I come from a long line of polar bears. I am usually out in my shirtsleeves (or undershirt) while others around me are freezing. Conversely, about the time most other people are comfortable, I’m dying from the heat. I decided long ago not to plant for the high summer, but for the winter.
My garden comes into its own starting in November. Let me say now, I can’t plant cabbages or pansies because of deer (and groundhogs). Pity, because pansies give you fall, winter and spring bloom before they peter out in May. You can plant the annual dianthus, which the varmints leave alone, and which give you the occasional bloom through warm winter spells and into spring. My two winter mainstays for on-ground foliage are hellebores and Italian arums (sold as a bulb in the spring at Behnkes, and sometimes available in the Perennials Department). Many people consider the Italian arum a weed, but I find it hard to dislike something with so many variations in the leaf pattern. If you look for it, you can get it with deep green edging, white veining, spots and/or wonderful clouding on the leaf. It comes up in November, stays green through the winter, and dies down as the summer perennials get into full growth to hide them. Being arums, they are totally distasteful to varmints.
Hellebores are easy and fast, and you don’t have to get on your hands and knees to appreciate them. The early hybrids of Helleborus niger (usually white, some pinkish, or will age to pink) will start blooming in late December for me if the weather is warm; when you have enough different kinds you can blur the line between the winter and spring blooming types. Come the new year, in protected sunny spots, the earliest H. x orientalis – also referred to as H. x hybridus—will start in. Peak bloom comes, for me, around late February and early March—white, yellow, pink, red, deep ruby, and a slate blue—singles, doubles, anemone flowered—downward-facing, outward-facing—with picotee edges or spots (or neither). There is no such thing as a bad one. I have a hellebore border perhaps five feet deep and thirty feet long, mainly seed grown plants from several sources. I tend to like the seed strains, like Pine Knot, because each plant from seed is different. Every so often, you will find a “must have” plant… If you have a wooded area, consider getting H. thibetanus (available by mail only). Mine is about six inches high, and blooms in mid March (clusters of small, light pink bloom) and is a spring ephemeral. It will be totally gone by the first of June.
The cyclamen tribe are all fall-winter-spring leafing. I have C. hederifolium (blooms in Sept-Oct) and C. coum, (blooms in late Jan-Feb) and plan to eventually get others. They can only be grown, as of this writing, from seed, not divisions or clones, so each one is different. There are also the evergreen Asarums (wild ginger) with low, three inch, dark green or silver-splashed, heart-shaped foliage. They spread, once established, but slowly.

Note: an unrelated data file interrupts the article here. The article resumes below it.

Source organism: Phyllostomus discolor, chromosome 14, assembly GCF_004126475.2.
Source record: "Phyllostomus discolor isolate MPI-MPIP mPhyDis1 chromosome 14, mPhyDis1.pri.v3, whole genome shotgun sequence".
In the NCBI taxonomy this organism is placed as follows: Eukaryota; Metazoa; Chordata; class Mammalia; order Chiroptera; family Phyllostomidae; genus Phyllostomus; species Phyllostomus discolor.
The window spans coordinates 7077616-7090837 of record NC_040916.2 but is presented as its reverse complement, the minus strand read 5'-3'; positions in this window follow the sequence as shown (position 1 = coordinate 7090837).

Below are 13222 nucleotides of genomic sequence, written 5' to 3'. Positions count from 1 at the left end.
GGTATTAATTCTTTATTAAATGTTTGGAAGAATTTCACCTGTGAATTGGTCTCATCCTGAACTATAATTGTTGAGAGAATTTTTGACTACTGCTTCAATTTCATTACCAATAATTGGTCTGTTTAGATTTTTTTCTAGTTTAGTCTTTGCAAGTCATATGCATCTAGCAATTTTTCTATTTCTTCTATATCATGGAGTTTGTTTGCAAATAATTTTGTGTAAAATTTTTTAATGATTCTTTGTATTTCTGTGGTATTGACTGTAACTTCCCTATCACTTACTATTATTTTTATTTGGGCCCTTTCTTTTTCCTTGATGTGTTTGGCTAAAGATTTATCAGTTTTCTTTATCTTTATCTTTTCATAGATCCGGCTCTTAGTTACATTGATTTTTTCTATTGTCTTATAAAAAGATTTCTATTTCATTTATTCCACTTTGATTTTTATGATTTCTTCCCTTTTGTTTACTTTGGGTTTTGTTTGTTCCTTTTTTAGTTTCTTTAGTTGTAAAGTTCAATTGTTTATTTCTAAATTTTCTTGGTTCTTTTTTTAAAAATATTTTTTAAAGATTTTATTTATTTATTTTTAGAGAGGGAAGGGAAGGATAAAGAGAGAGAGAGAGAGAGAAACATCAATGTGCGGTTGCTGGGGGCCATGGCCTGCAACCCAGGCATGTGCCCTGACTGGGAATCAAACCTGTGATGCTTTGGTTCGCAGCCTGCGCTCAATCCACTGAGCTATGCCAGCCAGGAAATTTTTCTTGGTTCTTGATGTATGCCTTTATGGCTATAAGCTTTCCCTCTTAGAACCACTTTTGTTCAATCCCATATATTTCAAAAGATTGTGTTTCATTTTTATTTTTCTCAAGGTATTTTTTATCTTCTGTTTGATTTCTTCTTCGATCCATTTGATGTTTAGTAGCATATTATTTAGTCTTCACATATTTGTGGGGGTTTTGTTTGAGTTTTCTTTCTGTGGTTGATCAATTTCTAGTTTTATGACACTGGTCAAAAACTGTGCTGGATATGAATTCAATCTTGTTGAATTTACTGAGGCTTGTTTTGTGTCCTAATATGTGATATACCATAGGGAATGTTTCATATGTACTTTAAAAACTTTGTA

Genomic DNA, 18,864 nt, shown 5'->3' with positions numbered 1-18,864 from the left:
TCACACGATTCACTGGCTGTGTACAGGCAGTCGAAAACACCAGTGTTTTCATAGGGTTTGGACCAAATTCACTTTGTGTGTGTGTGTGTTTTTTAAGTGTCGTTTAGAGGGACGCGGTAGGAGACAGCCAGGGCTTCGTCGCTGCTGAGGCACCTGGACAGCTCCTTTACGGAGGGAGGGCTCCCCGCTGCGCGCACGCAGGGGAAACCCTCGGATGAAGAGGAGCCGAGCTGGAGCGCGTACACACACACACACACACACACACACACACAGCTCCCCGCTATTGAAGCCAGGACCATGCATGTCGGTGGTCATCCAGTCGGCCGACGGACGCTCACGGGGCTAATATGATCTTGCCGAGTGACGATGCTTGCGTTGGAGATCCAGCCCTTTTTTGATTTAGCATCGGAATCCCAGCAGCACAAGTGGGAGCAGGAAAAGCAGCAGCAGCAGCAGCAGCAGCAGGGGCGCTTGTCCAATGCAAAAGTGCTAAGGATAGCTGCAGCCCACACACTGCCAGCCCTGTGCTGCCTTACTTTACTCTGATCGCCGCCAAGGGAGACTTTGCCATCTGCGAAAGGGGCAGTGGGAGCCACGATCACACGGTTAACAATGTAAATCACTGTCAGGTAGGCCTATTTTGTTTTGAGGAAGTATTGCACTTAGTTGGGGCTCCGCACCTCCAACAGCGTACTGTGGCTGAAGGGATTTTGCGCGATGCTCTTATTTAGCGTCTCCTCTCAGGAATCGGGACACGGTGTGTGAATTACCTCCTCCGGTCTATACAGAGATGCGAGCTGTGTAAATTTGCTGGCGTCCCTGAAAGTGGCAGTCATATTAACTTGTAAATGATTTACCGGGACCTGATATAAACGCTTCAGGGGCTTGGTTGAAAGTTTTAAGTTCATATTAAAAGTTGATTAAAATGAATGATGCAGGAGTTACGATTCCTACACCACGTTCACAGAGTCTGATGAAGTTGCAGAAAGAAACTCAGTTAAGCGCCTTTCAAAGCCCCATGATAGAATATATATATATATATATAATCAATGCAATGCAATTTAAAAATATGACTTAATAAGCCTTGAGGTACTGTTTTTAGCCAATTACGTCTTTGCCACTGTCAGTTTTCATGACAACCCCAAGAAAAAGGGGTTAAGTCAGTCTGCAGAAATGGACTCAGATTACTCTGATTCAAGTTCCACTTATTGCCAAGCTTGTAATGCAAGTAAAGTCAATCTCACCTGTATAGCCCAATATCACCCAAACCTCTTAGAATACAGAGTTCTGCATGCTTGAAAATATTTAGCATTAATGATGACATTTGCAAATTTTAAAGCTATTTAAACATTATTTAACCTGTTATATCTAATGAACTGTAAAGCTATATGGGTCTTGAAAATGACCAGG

Some bulbs are must haves. One is the daffodil ‘Rijnveld’s Early Sensation’. This is a small, King Alfred type (the classic yellow daffodil), but AFTER the first winter, if that December is warm they will be up and blooming by the New Year. If it’s a nasty cold December they wait until late March, but are still earlier than the main crop of daffies. You really, really need to get your hands on some fall Snowdrops too. I have found some of them whiffy for me (meaning they died), but the plain Galanthus elwesii v. monostrictus (available online only) is a fantastic doer. My first ones were in bloom by Thanksgiving and the rest have followed. Because the weather is not hot, the flowers will often last straight through until January, and increase in mass, and set more seed. Another bulb is Eranthis, the winter aconite. Usually by February they are up and blooming like enamel-shiny golden daisies an inch above the ground, sitting on top of a ruff of small medium-dark green leaves. They will also be totally gone by, usually, the end of April. They increase nicely with no care; but when you move them, try to move them while the leaves are green, do this with the Snowdrops too. They don’t mind in the least, prefer it in fact, and you can see what you’re doing.
by Jim Dronenburg
[Editor’s Note: For retail garden centers, winter blooming plants can be a challenge to both source and to market. They often look their best when they are a) difficult to plant because it’s, you know, WINTER; b) when we have few customers; and c) when we aren’t buying outdoor plants because of a) and b). Meanwhile, our growers face similar issues in that their winter-blooming plants look their best when they have no one ordering; so, they tend to limit their production in both variety and quantity.
We will have a terrific selection of Hellebores in March, earlier if it’s mild. The bulbs mentioned are fall-planted, and you can get cyclamen “bulbs” from us in the fall as well. We occasionally have hardy cyclamen in pots in the perennial department.]